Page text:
• Depending upon your course, your studies may involve independent research, interviews, practical exercises, assessments, Problem Based Learning projects, and more.

 

IT'S EASY TO ENROL

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Learn from our experience.

 

Meet some of our academics

Dr Robert BrowneEnvironmental Consultant, Zoologist, Author, Sustainability expert, Teacher. Robert’s science employment has included consultancy with biotechnology corporations and in response to the global biodiversity conservation crisis, and has focused on amphibian conservation and sustainability.
Alison Pearce (animal)B.Sc.(Hons) in Animal Science. Masters Degree in Ecotourism. P.G.Cert. Ed. (Science). Alison's first job was in 1982 as a stockwoman, working with pigs in Yorkshire. Within a few years she of that she was working for the University of Western Australia as a Research Technician and instructor with their school of Agricultural Science.In 1989 she moved to Melbourne University as Unit Manager and Instructor in Animal Husbandry. By the mid 1990's she moved back to England to work in Animal Care and Veterinary Nursing at Cambridgeshire College of Agriculture. Throughout her career, Alison has developed and delivered courses in veterinary nursing and animal sciences for vocational colleges and universities in Australia, New Zealand and Australia. She has built a high level of expertise and an outstanding international reputation as an expert in animal sciences.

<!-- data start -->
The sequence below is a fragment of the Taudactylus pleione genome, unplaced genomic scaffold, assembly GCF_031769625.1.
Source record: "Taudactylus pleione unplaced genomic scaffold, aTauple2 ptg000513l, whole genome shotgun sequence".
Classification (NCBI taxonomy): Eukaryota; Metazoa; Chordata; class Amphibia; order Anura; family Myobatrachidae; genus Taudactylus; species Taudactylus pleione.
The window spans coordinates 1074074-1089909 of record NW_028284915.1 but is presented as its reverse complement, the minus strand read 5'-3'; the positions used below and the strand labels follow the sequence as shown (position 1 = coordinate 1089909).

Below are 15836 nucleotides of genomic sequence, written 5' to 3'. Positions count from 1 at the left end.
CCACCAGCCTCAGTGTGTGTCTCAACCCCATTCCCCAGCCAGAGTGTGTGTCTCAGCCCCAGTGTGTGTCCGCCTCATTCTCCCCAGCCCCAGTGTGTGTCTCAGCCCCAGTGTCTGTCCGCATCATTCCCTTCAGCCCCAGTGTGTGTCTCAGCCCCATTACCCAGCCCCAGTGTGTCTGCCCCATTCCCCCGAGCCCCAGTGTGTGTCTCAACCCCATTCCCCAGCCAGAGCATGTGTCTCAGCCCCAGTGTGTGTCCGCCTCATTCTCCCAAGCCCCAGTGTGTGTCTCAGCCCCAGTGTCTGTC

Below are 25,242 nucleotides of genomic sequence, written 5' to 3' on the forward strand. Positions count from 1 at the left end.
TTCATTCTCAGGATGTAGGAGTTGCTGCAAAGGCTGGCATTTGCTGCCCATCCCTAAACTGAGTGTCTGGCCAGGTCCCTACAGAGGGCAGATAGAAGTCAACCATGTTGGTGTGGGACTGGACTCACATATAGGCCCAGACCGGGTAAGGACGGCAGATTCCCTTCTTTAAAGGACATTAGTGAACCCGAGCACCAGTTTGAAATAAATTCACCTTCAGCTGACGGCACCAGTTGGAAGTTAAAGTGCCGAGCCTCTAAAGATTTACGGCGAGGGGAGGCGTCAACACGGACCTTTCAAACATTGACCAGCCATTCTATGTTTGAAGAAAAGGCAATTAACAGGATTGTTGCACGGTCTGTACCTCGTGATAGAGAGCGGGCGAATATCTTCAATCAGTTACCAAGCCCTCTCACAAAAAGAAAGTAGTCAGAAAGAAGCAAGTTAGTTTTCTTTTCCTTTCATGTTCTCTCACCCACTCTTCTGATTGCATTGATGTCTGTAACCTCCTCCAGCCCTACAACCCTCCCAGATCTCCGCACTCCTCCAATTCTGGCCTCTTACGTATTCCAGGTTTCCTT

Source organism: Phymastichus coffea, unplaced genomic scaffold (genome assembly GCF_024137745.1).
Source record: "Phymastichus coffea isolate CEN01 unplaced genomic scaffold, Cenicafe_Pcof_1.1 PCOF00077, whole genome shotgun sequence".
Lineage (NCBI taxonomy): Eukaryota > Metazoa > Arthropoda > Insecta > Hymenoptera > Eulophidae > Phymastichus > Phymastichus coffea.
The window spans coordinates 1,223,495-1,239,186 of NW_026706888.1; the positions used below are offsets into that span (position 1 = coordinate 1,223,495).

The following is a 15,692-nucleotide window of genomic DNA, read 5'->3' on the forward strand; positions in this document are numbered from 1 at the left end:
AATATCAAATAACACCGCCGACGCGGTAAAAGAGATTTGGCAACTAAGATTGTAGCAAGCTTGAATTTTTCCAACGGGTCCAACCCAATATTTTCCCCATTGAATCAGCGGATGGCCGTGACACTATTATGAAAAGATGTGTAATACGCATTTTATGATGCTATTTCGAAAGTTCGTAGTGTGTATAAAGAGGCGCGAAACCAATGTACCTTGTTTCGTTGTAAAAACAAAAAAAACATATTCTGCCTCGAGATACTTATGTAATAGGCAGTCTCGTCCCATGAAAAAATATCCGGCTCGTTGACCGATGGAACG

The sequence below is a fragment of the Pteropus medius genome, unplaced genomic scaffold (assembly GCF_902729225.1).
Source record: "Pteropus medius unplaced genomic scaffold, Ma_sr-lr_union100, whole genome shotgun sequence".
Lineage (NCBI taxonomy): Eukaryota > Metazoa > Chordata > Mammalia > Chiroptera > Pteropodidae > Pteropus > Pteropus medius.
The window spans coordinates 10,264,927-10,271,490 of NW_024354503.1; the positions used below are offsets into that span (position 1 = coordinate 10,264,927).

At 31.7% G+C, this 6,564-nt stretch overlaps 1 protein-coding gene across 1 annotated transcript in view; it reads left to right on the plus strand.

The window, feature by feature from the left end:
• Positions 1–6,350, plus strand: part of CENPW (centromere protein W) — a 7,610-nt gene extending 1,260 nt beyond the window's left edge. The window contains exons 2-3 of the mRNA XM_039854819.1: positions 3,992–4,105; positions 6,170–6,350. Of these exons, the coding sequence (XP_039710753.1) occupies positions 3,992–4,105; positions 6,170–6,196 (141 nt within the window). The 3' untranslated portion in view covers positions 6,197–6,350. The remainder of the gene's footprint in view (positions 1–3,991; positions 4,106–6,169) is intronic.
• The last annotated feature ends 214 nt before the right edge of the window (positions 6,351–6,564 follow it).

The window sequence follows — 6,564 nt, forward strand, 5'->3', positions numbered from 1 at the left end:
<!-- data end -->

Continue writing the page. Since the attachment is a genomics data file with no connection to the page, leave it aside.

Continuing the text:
Cheryl McLardyA scientist, teacher, writer and animal scientist, with more than 20 years experience including: Sports Horse Stud Groom, Stable Manager, Yard Manager, Equine industrial Training Manager, FE Distance Learning Manager. Cheryl has travelled widely, working in England, Scotland, Australia and New Zealand; and is now based in Scotland. She holds a Bachelor of Science (Hons), Higher National Diploma in Horse Management, and a City and Guilds Teaching Certificate.
Peter Douglas Over 50 years experience in Agriculture and wildlife management. Former university lecturer, Wildlife park manager, Animal breeder, Equestrian. Peter has both wide ranging experience in animal science, farming and tourism management, and continues to apply that knowledge both through his work with ACS, and beyond.


Check out our eBooks

Animal PsychologyExplore how animals think and comare how this differs between different animals (and humans)
Animal HealthUnderstand animal health issues, diseases and how identify and manage illnesses and injuries. Animals can become sick for many different reasons -diseases caused by infections, injuries, poisoning, genetic disorders, poor nutrition and other things.
Starting a BusinessBusinesses don't need to fail! This is concise, easy to read, and alerts you to all of the things that commonly make a difference to business success or failure. Seven chapters are: “A Reality Check”, “The Product or service”, “Managing a Business”, “How to Find Customers”, “How to Make a Sale”, “Delivering the Product or Service”, “Pitfalls to Avoid”.
Caring for DogsA book for both students and dog owners. This book has been designed to complement our dog care and pet care courses; but also to provide a sound foundation for choosing the right breed, and caring for a dog whether as a pet, or a working animal. Contents cover Breeds, Creating a healthy home for dogs, legal issues, dog biology, recognising poor health, parasites, illnesses, nutrition, reproduction, dog psychology, behavioural development, training tips, behaviour problems, grooming, working in the dog industry, and more.